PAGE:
Taika Waititi is the toast of Hollywood now, but once he was just a filmmaker from New Zealand who made wonderful (and wonderfully offbeat) films. Boy remains one of my all-time favourites, and Eagle vs Shark and Hunt for the Wilderpeople demonstrate further his capacity for wry observational comedy with a heart. Add to this resume the challenging and hilarious Jojo Rabbit, a surprise critical hit considering its topic.
Jojo (Roman Griffin Davis) is a ten-year-old boy growing up in Hitler’s Germany during the end stages of World War II. His mother Rosie (Scarlett Johansson) leaves him to his own devices to explore his hometown and spend lots of time playing with his imaginary friend Adolf (Waititi), the Führer himself. An injury incurred at a Hitler Youth training camp will mean Jojo has lots of time to recuperate and discoveries will make him question his allegiances.
Jojo Rabbit is the third major film that Waititi has helmed that features a young child in the lead role. Boy is a spectacular film that explores the loss of innocence of its lead character. Hunt for the Wilderpeople takes the audience on a bizarre adventure as a juvenile delinquent bonds with a father figure who isn’t interested in children. Waititi coaxes excellent starring performances from his young leads in both of those films.
In Jojo Rabbit, Waititi is again considering the loss of youthful naiveté through the eyes of his hero, Jojo. And, again, Waititi helps Griffin Davis to excel in a comedic lead performance that many adults would be proud to have created. Matching Griffin Davis is Thomasin McKenzie as Elsa, while both Johansson and Sam Rockwell turn in accomplished takes on their supporting roles.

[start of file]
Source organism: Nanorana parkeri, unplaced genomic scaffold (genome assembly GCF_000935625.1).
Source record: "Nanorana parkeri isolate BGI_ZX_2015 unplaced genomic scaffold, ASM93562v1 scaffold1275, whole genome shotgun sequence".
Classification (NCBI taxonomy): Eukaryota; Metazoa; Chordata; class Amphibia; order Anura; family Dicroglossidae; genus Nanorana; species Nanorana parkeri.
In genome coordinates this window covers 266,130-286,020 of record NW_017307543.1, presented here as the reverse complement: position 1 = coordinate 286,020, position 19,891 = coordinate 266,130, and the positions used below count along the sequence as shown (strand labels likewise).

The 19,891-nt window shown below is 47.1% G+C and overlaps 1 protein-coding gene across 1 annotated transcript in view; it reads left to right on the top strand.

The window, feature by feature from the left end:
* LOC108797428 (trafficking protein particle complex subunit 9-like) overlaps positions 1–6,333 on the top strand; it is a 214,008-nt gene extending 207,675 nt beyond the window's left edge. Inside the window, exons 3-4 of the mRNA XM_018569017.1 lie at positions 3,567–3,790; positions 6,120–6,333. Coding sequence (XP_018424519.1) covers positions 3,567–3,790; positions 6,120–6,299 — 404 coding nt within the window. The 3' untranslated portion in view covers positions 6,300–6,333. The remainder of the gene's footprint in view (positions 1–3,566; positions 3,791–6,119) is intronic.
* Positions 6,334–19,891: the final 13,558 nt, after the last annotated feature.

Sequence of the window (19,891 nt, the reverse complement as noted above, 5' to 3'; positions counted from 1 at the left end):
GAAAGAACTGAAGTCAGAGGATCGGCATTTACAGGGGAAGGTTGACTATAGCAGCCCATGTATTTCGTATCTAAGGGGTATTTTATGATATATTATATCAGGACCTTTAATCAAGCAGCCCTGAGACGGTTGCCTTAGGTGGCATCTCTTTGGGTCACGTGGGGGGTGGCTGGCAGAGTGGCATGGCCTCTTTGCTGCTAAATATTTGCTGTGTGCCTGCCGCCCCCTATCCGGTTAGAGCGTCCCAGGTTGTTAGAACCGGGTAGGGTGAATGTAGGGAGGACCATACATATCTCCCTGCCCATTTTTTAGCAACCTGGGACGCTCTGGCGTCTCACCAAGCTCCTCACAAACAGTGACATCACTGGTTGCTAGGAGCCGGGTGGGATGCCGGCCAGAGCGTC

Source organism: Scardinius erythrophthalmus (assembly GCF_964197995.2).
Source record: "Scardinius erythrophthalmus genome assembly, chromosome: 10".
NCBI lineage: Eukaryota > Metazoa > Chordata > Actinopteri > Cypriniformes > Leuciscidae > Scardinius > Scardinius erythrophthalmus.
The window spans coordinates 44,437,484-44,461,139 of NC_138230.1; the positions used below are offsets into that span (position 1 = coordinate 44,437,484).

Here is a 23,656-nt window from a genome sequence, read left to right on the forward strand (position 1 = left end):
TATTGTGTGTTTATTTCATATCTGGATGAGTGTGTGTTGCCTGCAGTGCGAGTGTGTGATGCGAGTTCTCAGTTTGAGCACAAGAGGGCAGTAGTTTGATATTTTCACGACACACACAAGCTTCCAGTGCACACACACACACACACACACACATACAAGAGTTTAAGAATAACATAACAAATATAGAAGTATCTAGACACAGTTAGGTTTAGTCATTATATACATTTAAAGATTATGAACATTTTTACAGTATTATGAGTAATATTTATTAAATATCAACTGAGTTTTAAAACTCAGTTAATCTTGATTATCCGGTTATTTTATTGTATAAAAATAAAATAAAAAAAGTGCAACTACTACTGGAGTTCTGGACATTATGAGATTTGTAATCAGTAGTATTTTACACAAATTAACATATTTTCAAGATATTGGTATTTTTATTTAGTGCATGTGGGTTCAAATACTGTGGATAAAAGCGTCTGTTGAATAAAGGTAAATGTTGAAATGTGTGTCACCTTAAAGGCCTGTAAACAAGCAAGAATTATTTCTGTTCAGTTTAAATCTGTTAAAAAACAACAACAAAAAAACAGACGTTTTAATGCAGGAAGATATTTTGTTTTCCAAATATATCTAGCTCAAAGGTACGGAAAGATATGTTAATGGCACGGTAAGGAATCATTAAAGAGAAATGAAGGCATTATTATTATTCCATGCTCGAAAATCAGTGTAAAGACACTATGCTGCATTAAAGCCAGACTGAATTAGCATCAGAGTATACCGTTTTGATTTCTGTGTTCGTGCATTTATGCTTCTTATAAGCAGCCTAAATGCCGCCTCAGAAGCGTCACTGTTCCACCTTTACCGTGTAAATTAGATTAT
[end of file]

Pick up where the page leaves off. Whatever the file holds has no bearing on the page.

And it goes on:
The first part of this film is an absolute riot: Jojo and Adolf have a blast (pun intended) preparing and then attending the Hitler Youth camp, and Waititi’s comedic skills are on full display. This is a satire with elements of slapstick and visual comedy thrown in, and it is really, really funny.
Considering the topic and themes under exploration, however, there inevitably needs to be a change in tone. Waititi tries to graduate the shift in the mood so that it isn’t so jarring, but there is a moment when the audience is assaulted by a thematic gut punch.
It is the difficulty of balancing the two different films Waititi is trying to make that means Jojo Rabbit isn’t as successful as it threatens to be. There is only so much an audience can be willing to trust a filmmaker, and Waititi breaks that trust when the gear change occurs. As a consequence, one wonders whether we are witness to a dream sequence and the cognitive dissonance causes a departure from the filmmaker’s world back into the real.
This is all incredibly lamentable, as Jojo Rabbit has enough heart to win most audiences. The film is mostly satisfying, and it is commendable that Waititi succeeded in creating it and then having it released. Were it not for its unevenness, Jojo Rabbit would be a miracle; as it stands, it’s just a very good film with a major flaw.Rating: